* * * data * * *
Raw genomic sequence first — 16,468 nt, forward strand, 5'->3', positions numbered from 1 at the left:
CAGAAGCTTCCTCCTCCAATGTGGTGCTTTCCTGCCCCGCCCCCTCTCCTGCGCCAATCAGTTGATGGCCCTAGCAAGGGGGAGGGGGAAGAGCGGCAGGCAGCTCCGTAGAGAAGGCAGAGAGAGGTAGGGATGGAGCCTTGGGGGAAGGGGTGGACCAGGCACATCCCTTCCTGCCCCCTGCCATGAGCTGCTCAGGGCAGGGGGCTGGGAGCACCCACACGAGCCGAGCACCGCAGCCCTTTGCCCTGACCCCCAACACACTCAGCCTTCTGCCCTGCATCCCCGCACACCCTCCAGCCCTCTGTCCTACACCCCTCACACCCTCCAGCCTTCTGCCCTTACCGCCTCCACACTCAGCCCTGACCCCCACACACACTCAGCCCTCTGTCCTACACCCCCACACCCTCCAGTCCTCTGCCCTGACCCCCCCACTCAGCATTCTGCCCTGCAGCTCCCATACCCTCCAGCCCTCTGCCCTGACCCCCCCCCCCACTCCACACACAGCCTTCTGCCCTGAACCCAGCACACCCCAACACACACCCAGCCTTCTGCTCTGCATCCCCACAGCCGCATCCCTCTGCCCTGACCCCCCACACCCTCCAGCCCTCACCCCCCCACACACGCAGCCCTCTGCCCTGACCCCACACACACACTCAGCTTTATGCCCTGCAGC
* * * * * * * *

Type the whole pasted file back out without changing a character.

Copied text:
Raw genomic sequence first — 16,468 nt, forward strand, 5'->3', positions numbered from 1 at the left:
CAGAAGCTTCCTCCTCCAATGTGGTGCTTTCCTGCCCCGCCCCCTCTCCTGCGCCAATCAGTTGATGGCCCTAGCAAGGGGGAGGGGGAAGAGCGGCAGGCAGCTCCGTAGAGAAGGCAGAGAGAGGTAGGGATGGAGCCTTGGGGGAAGGGGTGGACCAGGCACATCCCTTCCTGCCCCCTGCCATGAGCTGCTCAGGGCAGGGGGCTGGGAGCACCCACACGAGCCGAGCACCGCAGCCCTTTGCCCTGACCCCCAACACACTCAGCCTTCTGCCCTGCATCCCCGCACACCCTCCAGCCCTCTGTCCTACACCCCTCACACCCTCCAGCCTTCTGCCCTTACCGCCTCCACACTCAGCCCTGACCCCCACACACACTCAGCCCTCTGTCCTACACCCCCACACCCTCCAGTCCTCTGCCCTGACCCCCCCACTCAGCATTCTGCCCTGCAGCTCCCATACCCTCCAGCCCTCTGCCCTGACCCCCCCCCCCACTCCACACACAGCCTTCTGCCCTGAACCCAGCACACCCCAACACACACCCAGCCTTCTGCTCTGCATCCCCACAGCCGCATCCCTCTGCCCTGACCCCCCACACCCTCCAGCCCTCACCCCCCCACACACGCAGCCCTCTGCCCTGACCCCACACACACACTCAGCTTTATGCCCTGCAGC